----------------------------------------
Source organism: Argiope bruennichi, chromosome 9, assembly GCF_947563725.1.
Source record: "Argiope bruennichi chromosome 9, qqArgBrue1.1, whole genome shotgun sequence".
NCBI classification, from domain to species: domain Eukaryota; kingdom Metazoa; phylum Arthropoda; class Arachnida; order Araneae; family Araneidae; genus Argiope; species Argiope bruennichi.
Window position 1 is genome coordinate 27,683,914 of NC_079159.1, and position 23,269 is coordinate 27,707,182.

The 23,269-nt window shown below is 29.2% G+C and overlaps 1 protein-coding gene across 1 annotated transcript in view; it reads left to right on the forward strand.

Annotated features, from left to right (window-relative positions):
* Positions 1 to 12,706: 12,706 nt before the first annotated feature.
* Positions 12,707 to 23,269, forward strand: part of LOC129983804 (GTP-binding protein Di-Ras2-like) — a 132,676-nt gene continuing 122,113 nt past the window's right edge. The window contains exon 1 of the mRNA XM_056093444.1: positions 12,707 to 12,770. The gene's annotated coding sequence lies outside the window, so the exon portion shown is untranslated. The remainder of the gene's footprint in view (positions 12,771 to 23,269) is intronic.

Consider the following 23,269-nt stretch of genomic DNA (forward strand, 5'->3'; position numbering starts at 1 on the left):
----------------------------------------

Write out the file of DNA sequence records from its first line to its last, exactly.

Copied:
Source organism: Argiope bruennichi, chromosome 9, assembly GCF_947563725.1.
Source record: "Argiope bruennichi chromosome 9, qqArgBrue1.1, whole genome shotgun sequence".
NCBI classification, from domain to species: domain Eukaryota; kingdom Metazoa; phylum Arthropoda; class Arachnida; order Araneae; family Araneidae; genus Argiope; species Argiope bruennichi.
Window position 1 is genome coordinate 27,683,914 of NC_079159.1, and position 23,269 is coordinate 27,707,182.

The 23,269-nt window shown below is 29.2% G+C and overlaps 1 protein-coding gene across 1 annotated transcript in view; it reads left to right on the forward strand.

Annotated features, from left to right (window-relative positions):
* Positions 1 to 12,706: 12,706 nt before the first annotated feature.
* Positions 12,707 to 23,269, forward strand: part of LOC129983804 (GTP-binding protein Di-Ras2-like) — a 132,676-nt gene continuing 122,113 nt past the window's right edge. The window contains exon 1 of the mRNA XM_056093444.1: positions 12,707 to 12,770. The gene's annotated coding sequence lies outside the window, so the exon portion shown is untranslated. The remainder of the gene's footprint in view (positions 12,771 to 23,269) is intronic.

Consider the following 23,269-nt stretch of genomic DNA (forward strand, 5'->3'; position numbering starts at 1 on the left):